War of the Rebellion: Serial 119 Page 0223 CORRESPONDENCE, ETC. --UNION AND CONFEDERATE.

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carried out by the speedy exchange of an equal number of rebel prisoners. The men herein named have been forwarded to Saint Louis, Mo., and rolls promptly transmitted.



[Third indorsement.]


November 27, 1863.

Respectfully referred to Brigadier General S. A. Meredith, commissioner for exchange of prisoners, Fort Monroe, Va.


Colonel Third Infantry and Commissary-General of Prisoners.


Davids Island, N. Y. Harbor, August 22, 1863.

Colonel W. HOFFMAN,

Commissary-General of Prisoners, Washington, D. C.:

COLONEL: I have the honor to acknowledge the receipt of your letter of the 19th instant in regard to clothing issued to wounded prisoners of war, and also inquiring if there is any authority for a notice in the New York Herald signed by the Rev. Mr. Goss. I have issued, as directed by you, underclothing, pants and shoes to about 800 men, who are in tents and who are marched to the mess-sheds for meals. No coats, hats, or stockings have been issued to these men. To those in the pavilions I have issued nothing as yet. In regard to the notice in the New York Herald signed by Mr. Goss I know nothing. That gentleman visited the island and called on me to ascertain what articles of clothing the Government furnished. I do not know if he was actuated by charitable motives or a desire for notoriety. I have received nothing from or heard of him since his visit.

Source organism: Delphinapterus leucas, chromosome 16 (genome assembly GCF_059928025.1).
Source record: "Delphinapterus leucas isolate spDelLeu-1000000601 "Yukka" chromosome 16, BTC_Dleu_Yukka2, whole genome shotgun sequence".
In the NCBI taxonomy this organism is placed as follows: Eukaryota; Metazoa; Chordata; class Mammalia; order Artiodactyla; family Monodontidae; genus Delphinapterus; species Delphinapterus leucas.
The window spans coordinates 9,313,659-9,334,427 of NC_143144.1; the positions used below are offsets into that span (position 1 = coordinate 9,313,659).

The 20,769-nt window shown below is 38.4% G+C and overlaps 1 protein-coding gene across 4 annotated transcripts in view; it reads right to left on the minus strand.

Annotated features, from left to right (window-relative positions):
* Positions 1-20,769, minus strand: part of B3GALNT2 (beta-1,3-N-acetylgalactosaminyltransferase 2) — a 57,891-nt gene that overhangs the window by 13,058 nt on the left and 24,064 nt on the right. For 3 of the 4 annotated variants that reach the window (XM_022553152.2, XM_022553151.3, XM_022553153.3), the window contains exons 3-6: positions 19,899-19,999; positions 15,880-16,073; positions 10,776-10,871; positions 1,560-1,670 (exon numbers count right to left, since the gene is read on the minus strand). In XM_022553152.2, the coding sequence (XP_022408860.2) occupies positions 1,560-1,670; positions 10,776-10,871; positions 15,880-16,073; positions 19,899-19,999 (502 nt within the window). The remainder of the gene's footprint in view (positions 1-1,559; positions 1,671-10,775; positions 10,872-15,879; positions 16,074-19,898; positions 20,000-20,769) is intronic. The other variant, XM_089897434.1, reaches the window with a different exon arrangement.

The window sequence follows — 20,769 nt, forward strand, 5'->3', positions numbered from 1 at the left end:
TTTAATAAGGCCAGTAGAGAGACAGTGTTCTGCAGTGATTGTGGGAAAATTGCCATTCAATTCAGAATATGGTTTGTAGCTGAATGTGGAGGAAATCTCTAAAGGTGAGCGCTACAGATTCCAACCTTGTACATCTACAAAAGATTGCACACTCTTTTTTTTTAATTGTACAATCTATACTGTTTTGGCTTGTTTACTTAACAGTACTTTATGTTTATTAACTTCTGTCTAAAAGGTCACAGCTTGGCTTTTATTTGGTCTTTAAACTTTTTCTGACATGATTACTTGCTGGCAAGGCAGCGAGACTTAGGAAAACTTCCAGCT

Some charitable gentlemen have sent here several hundred hats, shoes, and a few coarse overshirts. A part of these were issued to the prisoners by the Rev. Mr. Dillon, but upon receiving the orders of General Canby I directed the issue of these articles to be discontinued. I regret that the issue of these articles has caused the most extravagant reports to be made by mischievous, untruthful, and designing parties. Your orders shall be carried out to the best of my ability as long as I remain in charge of this hospital. I would mention here that the clothing and hats of the wounded prisoners were saturated with blood and filled with maggots and vermin, and though an attempt was made to preserve the clothing I was compelled to have the greater portion of it burned. If it is your desire that the hats and shoes sent here by charitable persons should be distributed please inform me. I think the hats would add to the health of the prisoners, and the shoes might save those issued by Government.

I am, colonel, very respectfully, your obedient servant,


Surgeon, U. S. Army.


August 23, 1863.

Major General N. P. BANKS,

Commanding U. S. Forces in Louisiana:

GENERAL: I have received your communication of the 17th instant notifying me that you have directed the immediate return to duty of all